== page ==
I recently read Galloway and Thacker’s chapter on “Nodes” from The Exploit: A Theory of Networks on the systems of power and control within network structures. Borrowing terms from graph theory, “nodes” correspond to what we would call lexia, “edges” connect the nodes, and networks can be described in terms of their “order” or how many nodes they contain, or their “size” which relates to their edges. Networks can also be described in terms of their connectivity (the interconnectedness of the nodes) and their topology (how centralized or decentralized the structure is based on which nodes are linked to which).
A huge portion of the essay is spent on the idea of “protocol” in both the familiar, computer science sense, but more importantly as a broader concept that encompasses that understanding—the protocol is the set of rules and standards that governs the network. The protocol exists in a tension between functioning as an emergent governing force, and one that can be externally imposed by, say, a system administrator or by the design of the network itself.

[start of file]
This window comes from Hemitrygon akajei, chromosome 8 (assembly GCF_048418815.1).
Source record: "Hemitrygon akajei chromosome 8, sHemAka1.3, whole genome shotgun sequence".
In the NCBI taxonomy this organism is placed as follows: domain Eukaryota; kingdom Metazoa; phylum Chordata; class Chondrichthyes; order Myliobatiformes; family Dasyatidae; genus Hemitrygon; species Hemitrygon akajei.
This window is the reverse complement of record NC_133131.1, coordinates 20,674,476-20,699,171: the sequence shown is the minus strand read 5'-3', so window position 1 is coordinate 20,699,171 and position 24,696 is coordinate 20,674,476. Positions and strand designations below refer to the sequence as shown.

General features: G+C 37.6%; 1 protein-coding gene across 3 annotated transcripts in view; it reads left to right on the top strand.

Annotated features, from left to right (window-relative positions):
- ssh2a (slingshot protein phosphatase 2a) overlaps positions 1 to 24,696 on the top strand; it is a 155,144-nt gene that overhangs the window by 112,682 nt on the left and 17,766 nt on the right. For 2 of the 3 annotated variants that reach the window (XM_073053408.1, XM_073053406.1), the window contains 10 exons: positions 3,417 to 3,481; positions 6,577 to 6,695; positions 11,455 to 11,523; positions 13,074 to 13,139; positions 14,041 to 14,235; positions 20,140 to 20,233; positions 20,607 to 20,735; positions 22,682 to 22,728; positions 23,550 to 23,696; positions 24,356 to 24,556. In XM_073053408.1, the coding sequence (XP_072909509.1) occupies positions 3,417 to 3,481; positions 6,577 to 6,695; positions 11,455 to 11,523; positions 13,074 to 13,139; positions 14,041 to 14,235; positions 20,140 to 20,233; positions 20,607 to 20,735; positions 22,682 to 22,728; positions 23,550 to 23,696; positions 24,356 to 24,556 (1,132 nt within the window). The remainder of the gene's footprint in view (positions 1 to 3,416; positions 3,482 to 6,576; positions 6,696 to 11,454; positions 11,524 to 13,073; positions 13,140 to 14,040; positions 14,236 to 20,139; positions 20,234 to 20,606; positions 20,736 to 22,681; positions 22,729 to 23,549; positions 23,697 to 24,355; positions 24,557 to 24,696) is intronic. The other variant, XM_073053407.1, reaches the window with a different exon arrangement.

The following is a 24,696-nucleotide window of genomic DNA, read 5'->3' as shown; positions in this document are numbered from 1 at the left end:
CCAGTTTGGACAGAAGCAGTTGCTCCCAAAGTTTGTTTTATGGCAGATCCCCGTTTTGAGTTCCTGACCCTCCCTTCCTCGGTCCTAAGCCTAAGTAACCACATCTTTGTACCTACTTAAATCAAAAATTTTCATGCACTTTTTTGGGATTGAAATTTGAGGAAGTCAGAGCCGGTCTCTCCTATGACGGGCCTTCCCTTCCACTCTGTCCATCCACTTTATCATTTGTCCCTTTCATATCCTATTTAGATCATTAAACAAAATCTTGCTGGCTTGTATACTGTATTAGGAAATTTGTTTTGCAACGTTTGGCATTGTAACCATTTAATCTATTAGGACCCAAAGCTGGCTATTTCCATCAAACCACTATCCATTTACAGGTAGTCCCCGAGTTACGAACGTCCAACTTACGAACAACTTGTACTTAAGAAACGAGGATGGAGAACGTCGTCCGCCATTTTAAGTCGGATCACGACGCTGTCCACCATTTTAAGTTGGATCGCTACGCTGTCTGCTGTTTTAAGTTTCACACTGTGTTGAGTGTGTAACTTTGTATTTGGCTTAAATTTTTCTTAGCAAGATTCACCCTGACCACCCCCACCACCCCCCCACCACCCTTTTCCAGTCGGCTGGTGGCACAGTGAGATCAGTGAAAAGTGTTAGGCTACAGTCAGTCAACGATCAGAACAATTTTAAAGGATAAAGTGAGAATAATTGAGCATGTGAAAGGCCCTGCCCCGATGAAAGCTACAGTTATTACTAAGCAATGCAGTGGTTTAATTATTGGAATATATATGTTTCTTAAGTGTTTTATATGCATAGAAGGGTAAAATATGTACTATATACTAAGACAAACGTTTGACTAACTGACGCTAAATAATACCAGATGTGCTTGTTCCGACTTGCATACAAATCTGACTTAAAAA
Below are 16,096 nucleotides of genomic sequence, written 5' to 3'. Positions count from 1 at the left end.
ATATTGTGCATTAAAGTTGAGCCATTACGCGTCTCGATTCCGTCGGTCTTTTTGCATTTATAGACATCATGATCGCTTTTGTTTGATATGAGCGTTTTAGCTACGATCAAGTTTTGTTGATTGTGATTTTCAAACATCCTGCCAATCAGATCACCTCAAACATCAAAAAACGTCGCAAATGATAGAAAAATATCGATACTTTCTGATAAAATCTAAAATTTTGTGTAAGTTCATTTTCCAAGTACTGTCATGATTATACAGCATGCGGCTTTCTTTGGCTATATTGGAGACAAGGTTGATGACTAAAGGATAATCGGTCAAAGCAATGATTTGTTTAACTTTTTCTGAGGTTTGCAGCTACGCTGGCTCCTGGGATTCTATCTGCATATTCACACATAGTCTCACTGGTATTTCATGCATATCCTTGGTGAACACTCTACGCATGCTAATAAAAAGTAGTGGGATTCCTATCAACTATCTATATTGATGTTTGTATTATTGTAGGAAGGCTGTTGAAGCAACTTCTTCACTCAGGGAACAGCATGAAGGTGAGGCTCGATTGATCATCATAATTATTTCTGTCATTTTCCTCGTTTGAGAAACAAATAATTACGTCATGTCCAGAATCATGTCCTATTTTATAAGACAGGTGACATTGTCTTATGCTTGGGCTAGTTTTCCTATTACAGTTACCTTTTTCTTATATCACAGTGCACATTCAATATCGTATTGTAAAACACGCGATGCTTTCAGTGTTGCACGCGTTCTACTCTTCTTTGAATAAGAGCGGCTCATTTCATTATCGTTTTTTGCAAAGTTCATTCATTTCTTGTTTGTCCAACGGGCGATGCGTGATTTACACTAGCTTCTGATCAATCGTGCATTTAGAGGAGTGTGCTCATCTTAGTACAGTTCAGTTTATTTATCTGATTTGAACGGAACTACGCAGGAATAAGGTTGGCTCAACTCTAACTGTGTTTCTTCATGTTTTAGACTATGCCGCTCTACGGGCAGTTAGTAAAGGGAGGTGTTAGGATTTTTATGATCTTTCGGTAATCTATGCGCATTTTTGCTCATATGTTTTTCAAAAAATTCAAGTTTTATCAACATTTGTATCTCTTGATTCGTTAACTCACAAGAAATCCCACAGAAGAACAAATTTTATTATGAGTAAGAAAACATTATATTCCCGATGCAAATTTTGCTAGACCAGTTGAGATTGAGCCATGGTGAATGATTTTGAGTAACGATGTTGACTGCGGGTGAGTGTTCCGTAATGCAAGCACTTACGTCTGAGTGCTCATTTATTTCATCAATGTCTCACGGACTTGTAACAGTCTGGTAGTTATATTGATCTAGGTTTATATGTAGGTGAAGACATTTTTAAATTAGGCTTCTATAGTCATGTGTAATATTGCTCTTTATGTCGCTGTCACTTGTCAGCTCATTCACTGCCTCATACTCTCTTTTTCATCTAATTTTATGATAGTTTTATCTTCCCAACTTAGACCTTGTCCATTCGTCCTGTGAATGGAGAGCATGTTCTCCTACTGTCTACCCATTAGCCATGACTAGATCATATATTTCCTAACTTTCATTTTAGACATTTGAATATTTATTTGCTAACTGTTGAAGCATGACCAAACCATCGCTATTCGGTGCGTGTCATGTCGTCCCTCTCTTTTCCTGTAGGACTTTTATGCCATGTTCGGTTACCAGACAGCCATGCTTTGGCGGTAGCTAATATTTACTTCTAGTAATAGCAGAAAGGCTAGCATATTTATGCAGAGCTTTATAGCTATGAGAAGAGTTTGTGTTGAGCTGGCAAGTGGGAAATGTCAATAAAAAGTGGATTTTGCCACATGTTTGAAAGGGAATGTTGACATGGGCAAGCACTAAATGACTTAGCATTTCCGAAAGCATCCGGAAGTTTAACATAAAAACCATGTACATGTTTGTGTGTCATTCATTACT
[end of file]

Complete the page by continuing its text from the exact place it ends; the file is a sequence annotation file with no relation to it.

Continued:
Galloway and Thacker have an interesting idea of control—influenced by Delueze—through modulation. They argue that in node structures, control is no longer dictated from a central figure (and even the protocol control structure is not an all-encompassing power), but rather “emerge through the complex relationships between autonomous, interconnected agents.(29)”
Within the hypertext literary community, there has been much debate over the idea of “authorship” within interactive work, the argument being that when you give the reader agency to maneuver within the story, she becomes a co-author of the work. This argument has met resistance from authors who insist that in building the framework of the piece, they are in fact, allowing the reader only the impression of agency, and thus maintain full authorial control. Viewing hypertext literature as a series of nodes , and the author’s embedded link structure as the piece’s protocol, it becomes easy to see how “control is not simply manipulation, but rather modulation” (33). The author may not be forcing the reader into a specific choice (manipulation), but she is directing the reader through a series of diegetic choices and constraints (modulation).